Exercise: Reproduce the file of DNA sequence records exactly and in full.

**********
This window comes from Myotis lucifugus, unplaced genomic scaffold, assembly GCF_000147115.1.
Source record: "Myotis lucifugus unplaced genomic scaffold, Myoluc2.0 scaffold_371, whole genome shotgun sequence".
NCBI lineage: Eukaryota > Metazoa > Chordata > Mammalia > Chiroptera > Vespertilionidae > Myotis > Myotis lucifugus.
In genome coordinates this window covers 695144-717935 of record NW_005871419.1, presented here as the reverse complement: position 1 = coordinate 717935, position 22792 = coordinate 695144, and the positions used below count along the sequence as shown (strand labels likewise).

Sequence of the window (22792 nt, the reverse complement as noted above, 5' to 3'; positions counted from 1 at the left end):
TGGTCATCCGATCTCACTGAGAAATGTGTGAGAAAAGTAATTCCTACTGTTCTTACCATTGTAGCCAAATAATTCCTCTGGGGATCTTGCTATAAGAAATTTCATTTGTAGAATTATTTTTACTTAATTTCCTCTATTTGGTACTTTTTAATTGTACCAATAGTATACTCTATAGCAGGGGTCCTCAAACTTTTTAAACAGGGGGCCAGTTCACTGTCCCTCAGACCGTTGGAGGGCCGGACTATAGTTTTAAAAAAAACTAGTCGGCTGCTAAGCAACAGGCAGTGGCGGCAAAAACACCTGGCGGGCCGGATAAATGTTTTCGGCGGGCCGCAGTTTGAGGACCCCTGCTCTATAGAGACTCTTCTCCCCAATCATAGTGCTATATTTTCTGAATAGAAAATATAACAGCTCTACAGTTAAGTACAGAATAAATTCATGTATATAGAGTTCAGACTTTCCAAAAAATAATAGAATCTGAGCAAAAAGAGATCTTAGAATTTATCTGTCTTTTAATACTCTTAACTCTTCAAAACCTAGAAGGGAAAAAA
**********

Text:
This window comes from Myotis lucifugus, unplaced genomic scaffold, assembly GCF_000147115.1.
Source record: "Myotis lucifugus unplaced genomic scaffold, Myoluc2.0 scaffold_371, whole genome shotgun sequence".
NCBI lineage: Eukaryota > Metazoa > Chordata > Mammalia > Chiroptera > Vespertilionidae > Myotis > Myotis lucifugus.
In genome coordinates this window covers 695144-717935 of record NW_005871419.1, presented here as the reverse complement: position 1 = coordinate 717935, position 22792 = coordinate 695144, and the positions used below count along the sequence as shown (strand labels likewise).

Sequence of the window (22792 nt, the reverse complement as noted above, 5' to 3'; positions counted from 1 at the left end):
TGGTCATCCGATCTCACTGAGAAATGTGTGAGAAAAGTAATTCCTACTGTTCTTACCATTGTAGCCAAATAATTCCTCTGGGGATCTTGCTATAAGAAATTTCATTTGTAGAATTATTTTTACTTAATTTCCTCTATTTGGTACTTTTTAATTGTACCAATAGTATACTCTATAGCAGGGGTCCTCAAACTTTTTAAACAGGGGGCCAGTTCACTGTCCCTCAGACCGTTGGAGGGCCGGACTATAGTTTTAAAAAAAACTAGTCGGCTGCTAAGCAACAGGCAGTGGCGGCAAAAACACCTGGCGGGCCGGATAAATGTTTTCGGCGGGCCGCAGTTTGAGGACCCCTGCTCTATAGAGACTCTTCTCCCCAATCATAGTGCTATATTTTCTGAATAGAAAATATAACAGCTCTACAGTTAAGTACAGAATAAATTCATGTATATAGAGTTCAGACTTTCCAAAAAATAATAGAATCTGAGCAAAAAGAGATCTTAGAATTTATCTGTCTTTTAATACTCTTAACTCTTCAAAACCTAGAAGGGAAAAAA